The headlines are amazingly wrong and don’t even seem interested in what is really going on. (this article is from Newsweek)
The Consequences of a Persistent but False Narrative
News organizations have unquestioningly repeated the CDC figures and thereby have helped shape the current narrative
This exactly what I’ve been trying to show all along.
Many high quality reviews conclude that the addiction rate even of patients who have required long-term opioid medication for severe pain due to injury or illness is less than one percent.
Addiction in pain patients is rare.
Today’s death toll from opioid use is largely the result of abuse, not medical use, of these drugs.
This is the message we must propagate anywhere we can.
One Size Fits None: Opioid Pharmacology
Clinicians know that individual patients differ significantly in their response to specific opioid analgesics such as codeine or morphine.
But this “clinician” knowledge is apparently completely unknown to the CDC, which has supposedly been “studying” the abuse/addiction crisis.
With the great resources of the NIH, they couldn’t find the studies I’ve been documenting in this little blog for the past five years?
Thus, the need for higher doses of opioids may not be drug-seeking behavior or tolerance from past use of opioids, but may be a function of innate biological differences between people.
I’ve posted often about this very issue:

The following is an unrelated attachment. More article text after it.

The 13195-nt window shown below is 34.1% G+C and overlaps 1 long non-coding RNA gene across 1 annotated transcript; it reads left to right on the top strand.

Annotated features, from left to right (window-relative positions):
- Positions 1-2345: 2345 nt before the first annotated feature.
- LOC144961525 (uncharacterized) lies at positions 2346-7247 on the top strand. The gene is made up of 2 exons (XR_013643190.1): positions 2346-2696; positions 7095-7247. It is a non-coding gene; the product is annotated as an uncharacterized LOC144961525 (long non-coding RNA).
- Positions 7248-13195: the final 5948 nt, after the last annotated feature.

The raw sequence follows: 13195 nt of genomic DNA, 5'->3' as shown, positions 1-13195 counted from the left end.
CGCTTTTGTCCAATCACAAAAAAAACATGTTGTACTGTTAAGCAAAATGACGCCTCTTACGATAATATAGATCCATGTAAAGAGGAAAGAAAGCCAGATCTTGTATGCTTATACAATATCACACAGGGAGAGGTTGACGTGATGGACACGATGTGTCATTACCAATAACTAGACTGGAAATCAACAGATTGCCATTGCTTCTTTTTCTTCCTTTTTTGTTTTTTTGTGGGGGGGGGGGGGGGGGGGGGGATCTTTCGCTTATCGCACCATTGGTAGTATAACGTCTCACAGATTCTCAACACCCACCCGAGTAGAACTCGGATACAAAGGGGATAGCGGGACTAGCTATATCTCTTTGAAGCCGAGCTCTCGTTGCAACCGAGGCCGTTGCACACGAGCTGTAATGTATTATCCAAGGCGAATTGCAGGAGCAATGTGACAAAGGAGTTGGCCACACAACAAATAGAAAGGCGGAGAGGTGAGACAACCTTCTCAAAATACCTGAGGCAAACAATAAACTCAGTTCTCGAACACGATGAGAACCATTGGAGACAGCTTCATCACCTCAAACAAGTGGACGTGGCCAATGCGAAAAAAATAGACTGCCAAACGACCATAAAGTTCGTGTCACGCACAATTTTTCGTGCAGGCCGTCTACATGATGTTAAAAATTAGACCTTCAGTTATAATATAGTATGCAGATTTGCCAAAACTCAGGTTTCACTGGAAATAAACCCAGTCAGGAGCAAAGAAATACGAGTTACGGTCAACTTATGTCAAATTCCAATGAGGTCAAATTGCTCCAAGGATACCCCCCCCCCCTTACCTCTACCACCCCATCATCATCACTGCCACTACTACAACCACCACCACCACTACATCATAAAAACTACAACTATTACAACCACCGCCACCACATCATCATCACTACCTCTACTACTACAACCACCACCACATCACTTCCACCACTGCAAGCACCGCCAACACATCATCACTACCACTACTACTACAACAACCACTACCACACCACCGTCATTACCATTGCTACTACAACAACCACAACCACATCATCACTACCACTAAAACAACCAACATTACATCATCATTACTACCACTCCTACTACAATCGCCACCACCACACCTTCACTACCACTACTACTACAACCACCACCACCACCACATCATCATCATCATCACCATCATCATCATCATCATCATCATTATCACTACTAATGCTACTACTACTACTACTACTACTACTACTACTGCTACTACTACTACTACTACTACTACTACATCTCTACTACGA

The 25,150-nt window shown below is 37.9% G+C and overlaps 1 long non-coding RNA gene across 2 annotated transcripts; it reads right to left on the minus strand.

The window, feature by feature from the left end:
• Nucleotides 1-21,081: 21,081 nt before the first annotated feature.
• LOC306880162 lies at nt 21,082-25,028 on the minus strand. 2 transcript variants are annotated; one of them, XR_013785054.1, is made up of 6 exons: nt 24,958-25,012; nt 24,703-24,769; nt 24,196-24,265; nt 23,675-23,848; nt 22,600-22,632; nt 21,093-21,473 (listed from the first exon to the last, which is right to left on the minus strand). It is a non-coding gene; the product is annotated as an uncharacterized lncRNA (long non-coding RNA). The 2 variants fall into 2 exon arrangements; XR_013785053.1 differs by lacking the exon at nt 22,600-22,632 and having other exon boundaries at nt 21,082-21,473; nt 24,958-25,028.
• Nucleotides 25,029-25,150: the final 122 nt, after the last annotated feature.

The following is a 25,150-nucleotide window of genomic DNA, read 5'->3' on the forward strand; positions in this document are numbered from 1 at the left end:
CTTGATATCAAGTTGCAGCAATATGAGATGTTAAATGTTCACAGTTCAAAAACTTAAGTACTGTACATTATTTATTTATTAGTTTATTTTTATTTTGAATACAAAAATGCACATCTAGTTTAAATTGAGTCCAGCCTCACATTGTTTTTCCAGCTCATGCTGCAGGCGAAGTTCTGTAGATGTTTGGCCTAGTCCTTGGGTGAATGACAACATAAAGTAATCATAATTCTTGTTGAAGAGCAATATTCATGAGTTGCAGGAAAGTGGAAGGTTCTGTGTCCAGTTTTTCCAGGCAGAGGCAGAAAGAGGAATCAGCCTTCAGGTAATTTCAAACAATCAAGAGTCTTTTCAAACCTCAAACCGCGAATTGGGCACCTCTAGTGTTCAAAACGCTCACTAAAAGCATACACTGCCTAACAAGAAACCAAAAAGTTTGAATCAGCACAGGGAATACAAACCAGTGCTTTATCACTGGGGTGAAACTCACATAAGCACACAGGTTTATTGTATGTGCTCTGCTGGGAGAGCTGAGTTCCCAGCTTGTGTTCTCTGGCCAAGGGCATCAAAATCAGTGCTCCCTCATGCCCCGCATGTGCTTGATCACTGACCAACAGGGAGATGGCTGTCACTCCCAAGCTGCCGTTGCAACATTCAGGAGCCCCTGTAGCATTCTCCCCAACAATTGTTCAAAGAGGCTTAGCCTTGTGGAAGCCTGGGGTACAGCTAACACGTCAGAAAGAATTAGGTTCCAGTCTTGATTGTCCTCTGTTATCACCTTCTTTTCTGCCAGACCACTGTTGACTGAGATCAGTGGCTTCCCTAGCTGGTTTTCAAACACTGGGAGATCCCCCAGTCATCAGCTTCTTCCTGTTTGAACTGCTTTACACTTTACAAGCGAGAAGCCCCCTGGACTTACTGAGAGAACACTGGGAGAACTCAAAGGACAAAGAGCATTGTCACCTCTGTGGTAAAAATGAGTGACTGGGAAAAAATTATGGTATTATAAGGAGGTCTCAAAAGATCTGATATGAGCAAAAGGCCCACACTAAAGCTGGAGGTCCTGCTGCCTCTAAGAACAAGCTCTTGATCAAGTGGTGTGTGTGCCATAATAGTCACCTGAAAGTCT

- Individual variety in response to opioids
- Need for High Opioid Dose Linked to CYP450
- Genetic Defects Lead to High-Dose Opioids
- Defective Opioid Metabolism in Pain Patients
- Screening for Defects in Opioid Metabolism
- Pharmacogenetics of chronic pain management
That has important public policy implications, because new limitations on the amount of opiates that can be prescribed and dispensed could prevent such patients from getting the amount of drug they need.
Fighting the Wrong War
Since bureaucrats and elected officials discovered they were confronting an unwinnable battle against addiction, in the name of appearing to be trying to solve an insoluble problem they declared a new enemy: opioid pills.
This is partly because “addiction” or “chronic pain” cannot be objectively measured, so it’s complicated to determine whether things are getting better or worse.
Therefore, public pronouncements are all focused on the one number that can be extracted: milligrams of opioid medications.
That this is not what’s fueling the opioid crisis doesn’t seem to matter to the people making these unrelated numbers public.
Worse still, in an effort to appear “tough,” governors are tripping over each other to outdo one another.
This is sickening me. They are competing to see who can torture pain patients the most, while the real problem is injecting illicit fentanyl on the street.
Once the false narrative is peeled away, the policy flaws and the suffering they cause become evident.
Deaths from appropriate and responsible use of opioid pain medications are, in fact, relatively uncommon, but the politicians and bureaucrats soldier on.
Their one-size-fits-all legislative and regulatory remedies are doomed to fail and can inflict tremendous inconvenience and pain on patients along the way.
Author: Josh Bloom holds a Ph.D. in organic chemistry and is the Director of Chemical and Pharmaceutical Sciences at the American Council on Science and Health. Henry I. Miller, a physician and molecular biologist, is the Robert Wesson Fellow in Scientific Philosophy and Public Policy at Stanford University’s Hoover Institution.